On several occasions in Earth’s recent geological history, changes in aerosol emissions have affected incoming solar radiation in such a way that global temperatures went into oscillations with devastating effects. Aerosol and clouds will behave very differently in a future warmed climate. Wind systems, precipitation patterns and ocean currents will quickly adapt to new conditions and the composition of our atmosphere will be distinctly different from the one we know today. Deserts will shift, clouds will change in size and the distribution of precipitation will be modified. The highly interconnected physical processes in the atmosphere will need to be newly researched and understood.
Observational networks and satellites
Large-scale ground based observational networks must work together with spaceborne sensors in order to precisely measure and understand the current state of the atmosphere and its reaction to climate change. Such detailed observations of aerosol distribution, cloud properties and wind systems can be a starting point for mitigation of threats and solving scientific problems.
Europe is advancing in this direction and ACTRIS (European Aerosol, Clouds and Trace Gases Research Infrastructure) is in the process of combining, among others, the EARLINET (European Aerosol Research Lidar Network) and Cloudnet (European network for active remote-sensing observations of clouds) remote-sensing networks with ground-based observation stations within and outside the European continent. ACTRIS is therefore one cornerstone for Europe’s future resilience against short-term aerosol-related crises, a long-term response to climate change and a highly effective tool for solving other complex problems in atmospheric science.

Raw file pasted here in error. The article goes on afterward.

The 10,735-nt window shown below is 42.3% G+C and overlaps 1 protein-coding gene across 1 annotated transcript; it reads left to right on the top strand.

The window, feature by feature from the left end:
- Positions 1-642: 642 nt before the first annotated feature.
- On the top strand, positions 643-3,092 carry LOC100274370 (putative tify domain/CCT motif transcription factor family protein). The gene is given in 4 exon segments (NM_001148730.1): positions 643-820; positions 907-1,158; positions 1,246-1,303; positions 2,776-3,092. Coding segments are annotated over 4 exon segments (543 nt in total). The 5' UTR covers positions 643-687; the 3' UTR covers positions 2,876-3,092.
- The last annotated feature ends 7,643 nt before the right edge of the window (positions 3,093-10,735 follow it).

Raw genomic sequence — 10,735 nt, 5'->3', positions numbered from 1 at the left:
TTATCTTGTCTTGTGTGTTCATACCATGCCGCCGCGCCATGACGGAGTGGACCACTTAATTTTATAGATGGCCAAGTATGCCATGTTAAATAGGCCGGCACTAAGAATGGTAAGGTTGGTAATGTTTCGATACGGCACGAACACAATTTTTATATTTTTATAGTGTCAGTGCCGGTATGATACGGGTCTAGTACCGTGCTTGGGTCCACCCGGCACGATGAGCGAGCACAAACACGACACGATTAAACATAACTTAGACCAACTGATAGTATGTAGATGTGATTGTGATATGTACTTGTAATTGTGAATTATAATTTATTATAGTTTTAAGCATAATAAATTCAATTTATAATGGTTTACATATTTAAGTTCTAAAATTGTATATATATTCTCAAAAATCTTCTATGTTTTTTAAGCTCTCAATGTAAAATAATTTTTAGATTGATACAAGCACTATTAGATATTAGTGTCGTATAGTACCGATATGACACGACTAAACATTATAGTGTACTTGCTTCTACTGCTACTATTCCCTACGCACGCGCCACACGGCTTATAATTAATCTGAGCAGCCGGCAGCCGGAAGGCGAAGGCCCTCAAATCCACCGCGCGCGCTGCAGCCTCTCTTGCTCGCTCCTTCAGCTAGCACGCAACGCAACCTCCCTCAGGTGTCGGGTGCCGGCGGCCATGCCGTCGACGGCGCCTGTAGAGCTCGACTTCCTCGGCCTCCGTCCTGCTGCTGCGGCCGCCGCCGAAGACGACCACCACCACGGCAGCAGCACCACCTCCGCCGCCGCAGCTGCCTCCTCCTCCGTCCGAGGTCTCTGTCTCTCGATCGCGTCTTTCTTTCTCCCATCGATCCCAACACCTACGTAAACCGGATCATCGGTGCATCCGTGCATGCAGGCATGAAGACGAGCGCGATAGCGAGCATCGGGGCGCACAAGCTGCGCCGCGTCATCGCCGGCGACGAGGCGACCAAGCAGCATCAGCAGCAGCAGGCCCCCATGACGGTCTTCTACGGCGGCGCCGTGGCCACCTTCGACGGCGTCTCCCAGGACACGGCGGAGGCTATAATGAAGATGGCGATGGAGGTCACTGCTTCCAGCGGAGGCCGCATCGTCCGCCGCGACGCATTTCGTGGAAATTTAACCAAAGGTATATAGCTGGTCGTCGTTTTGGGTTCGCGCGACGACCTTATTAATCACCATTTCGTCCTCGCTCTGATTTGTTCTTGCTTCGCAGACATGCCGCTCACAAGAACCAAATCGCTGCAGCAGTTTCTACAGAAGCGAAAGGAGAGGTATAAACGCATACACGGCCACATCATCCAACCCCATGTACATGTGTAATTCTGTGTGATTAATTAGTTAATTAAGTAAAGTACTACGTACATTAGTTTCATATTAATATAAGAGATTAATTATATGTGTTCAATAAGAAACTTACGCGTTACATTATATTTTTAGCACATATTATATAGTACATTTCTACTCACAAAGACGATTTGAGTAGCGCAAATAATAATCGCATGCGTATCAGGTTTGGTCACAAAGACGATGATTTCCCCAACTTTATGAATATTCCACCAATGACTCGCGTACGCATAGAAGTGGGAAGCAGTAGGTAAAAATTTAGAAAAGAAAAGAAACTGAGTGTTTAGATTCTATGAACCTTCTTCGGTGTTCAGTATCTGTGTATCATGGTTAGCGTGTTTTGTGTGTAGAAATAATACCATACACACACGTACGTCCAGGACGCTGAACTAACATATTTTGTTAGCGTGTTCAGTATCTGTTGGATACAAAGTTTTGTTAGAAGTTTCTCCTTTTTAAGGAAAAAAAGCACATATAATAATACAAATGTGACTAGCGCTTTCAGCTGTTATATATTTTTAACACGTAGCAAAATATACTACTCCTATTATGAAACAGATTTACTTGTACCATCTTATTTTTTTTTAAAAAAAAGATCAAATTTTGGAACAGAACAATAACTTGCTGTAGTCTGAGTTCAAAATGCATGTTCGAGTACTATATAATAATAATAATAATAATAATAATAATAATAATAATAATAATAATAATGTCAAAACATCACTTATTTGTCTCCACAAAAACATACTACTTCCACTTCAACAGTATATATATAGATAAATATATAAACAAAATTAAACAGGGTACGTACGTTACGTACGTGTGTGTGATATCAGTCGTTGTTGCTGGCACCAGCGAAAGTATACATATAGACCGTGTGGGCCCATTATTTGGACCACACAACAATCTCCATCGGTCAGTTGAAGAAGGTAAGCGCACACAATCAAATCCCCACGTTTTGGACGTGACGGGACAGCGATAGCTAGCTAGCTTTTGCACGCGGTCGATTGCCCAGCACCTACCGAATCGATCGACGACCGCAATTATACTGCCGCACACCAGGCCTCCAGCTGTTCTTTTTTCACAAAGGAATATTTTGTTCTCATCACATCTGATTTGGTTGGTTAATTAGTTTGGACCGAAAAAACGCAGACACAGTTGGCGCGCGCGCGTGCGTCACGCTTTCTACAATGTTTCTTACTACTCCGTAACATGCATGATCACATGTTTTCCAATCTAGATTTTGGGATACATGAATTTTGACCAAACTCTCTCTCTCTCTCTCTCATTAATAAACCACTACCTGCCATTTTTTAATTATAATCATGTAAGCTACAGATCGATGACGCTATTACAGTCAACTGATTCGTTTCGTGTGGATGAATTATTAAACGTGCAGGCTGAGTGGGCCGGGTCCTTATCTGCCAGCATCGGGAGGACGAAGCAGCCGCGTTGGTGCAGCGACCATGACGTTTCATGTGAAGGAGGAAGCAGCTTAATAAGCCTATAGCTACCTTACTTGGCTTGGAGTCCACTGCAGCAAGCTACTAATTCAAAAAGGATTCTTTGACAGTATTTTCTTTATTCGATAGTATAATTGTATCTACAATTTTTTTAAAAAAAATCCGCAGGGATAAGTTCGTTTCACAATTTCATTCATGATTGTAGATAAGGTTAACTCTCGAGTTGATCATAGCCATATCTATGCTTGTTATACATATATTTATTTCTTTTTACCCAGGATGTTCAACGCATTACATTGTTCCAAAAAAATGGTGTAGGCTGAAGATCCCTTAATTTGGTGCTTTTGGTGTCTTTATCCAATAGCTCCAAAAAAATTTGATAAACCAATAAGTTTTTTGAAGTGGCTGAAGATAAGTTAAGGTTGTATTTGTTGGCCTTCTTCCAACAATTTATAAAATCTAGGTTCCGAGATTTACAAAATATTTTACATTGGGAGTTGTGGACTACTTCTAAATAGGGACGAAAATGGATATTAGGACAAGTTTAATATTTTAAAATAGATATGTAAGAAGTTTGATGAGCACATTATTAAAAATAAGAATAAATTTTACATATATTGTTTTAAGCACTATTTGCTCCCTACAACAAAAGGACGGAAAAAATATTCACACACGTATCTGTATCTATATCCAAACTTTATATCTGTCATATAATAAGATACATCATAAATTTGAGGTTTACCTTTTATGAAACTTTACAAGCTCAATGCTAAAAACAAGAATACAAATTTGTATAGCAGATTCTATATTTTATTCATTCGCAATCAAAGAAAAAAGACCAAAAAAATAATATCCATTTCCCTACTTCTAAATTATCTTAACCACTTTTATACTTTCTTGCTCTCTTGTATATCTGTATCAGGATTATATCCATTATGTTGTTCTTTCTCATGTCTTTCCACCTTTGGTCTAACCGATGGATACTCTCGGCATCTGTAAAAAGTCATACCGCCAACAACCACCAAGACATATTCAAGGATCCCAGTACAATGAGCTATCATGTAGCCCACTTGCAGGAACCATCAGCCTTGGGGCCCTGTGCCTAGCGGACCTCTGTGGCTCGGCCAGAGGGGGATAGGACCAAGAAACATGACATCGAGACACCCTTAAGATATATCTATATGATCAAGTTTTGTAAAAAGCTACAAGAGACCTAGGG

Satellites – especially those equipped with active laser and radar sensors – are another critical component for enabling a global overview. Only such active remote-sensing instruments can deliver first-hand information about the spatial distribution and physical properties of atmospheric constituents. Missions like ADM-Aeolus (Atmospheric Dynamics Mission / satellite) and the upcoming EarthCARE (Earth, Aerosols and Radiation Explorer) satellite will together deliver the whole package of aerosol, cloud and wind observations, providing irreplaceable input to numerical models. Aeolus was a risky experiment, but it paid off and greatly extended the limits of what is possible in terms of global wind observations.
Extending the frontiers of knowledge